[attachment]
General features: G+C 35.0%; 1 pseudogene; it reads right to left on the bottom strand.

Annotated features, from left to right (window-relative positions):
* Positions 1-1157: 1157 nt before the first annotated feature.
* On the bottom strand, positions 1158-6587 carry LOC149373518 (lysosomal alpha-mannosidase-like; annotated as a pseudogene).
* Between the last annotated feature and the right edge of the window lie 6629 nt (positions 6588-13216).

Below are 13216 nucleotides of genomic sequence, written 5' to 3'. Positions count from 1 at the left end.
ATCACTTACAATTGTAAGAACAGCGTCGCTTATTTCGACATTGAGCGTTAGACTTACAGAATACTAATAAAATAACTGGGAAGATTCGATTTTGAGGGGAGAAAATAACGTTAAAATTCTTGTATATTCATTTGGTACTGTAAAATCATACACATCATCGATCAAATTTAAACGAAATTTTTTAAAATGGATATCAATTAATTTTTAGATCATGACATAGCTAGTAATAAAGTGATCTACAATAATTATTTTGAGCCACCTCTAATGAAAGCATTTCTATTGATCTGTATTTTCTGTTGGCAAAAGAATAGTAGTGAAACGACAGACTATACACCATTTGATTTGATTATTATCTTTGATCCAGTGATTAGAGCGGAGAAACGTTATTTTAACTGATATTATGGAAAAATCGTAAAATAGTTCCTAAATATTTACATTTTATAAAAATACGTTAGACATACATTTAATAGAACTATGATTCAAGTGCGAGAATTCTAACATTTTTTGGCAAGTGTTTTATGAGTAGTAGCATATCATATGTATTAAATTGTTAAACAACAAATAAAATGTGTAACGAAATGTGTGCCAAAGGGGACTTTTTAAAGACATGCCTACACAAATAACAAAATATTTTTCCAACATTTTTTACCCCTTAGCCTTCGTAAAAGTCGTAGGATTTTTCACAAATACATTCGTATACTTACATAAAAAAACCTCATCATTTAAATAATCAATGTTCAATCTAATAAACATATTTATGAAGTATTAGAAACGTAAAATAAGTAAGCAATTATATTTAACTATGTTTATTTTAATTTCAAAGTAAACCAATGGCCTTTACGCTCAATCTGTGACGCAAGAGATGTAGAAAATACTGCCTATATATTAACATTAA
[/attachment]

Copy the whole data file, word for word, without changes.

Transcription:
General features: G+C 35.0%; 1 pseudogene; it reads right to left on the bottom strand.

Annotated features, from left to right (window-relative positions):
* Positions 1-1157: 1157 nt before the first annotated feature.
* On the bottom strand, positions 1158-6587 carry LOC149373518 (lysosomal alpha-mannosidase-like; annotated as a pseudogene).
* Between the last annotated feature and the right edge of the window lie 6629 nt (positions 6588-13216).

Below are 13216 nucleotides of genomic sequence, written 5' to 3'. Positions count from 1 at the left end.
ATCACTTACAATTGTAAGAACAGCGTCGCTTATTTCGACATTGAGCGTTAGACTTACAGAATACTAATAAAATAACTGGGAAGATTCGATTTTGAGGGGAGAAAATAACGTTAAAATTCTTGTATATTCATTTGGTACTGTAAAATCATACACATCATCGATCAAATTTAAACGAAATTTTTTAAAATGGATATCAATTAATTTTTAGATCATGACATAGCTAGTAATAAAGTGATCTACAATAATTATTTTGAGCCACCTCTAATGAAAGCATTTCTATTGATCTGTATTTTCTGTTGGCAAAAGAATAGTAGTGAAACGACAGACTATACACCATTTGATTTGATTATTATCTTTGATCCAGTGATTAGAGCGGAGAAACGTTATTTTAACTGATATTATGGAAAAATCGTAAAATAGTTCCTAAATATTTACATTTTATAAAAATACGTTAGACATACATTTAATAGAACTATGATTCAAGTGCGAGAATTCTAACATTTTTTGGCAAGTGTTTTATGAGTAGTAGCATATCATATGTATTAAATTGTTAAACAACAAATAAAATGTGTAACGAAATGTGTGCCAAAGGGGACTTTTTAAAGACATGCCTACACAAATAACAAAATATTTTTCCAACATTTTTTACCCCTTAGCCTTCGTAAAAGTCGTAGGATTTTTCACAAATACATTCGTATACTTACATAAAAAAACCTCATCATTTAAATAATCAATGTTCAATCTAATAAACATATTTATGAAGTATTAGAAACGTAAAATAAGTAAGCAATTATATTTAACTATGTTTATTTTAATTTCAAAGTAAACCAATGGCCTTTACGCTCAATCTGTGACGCAAGAGATGTAGAAAATACTGCCTATATATTAACATTAA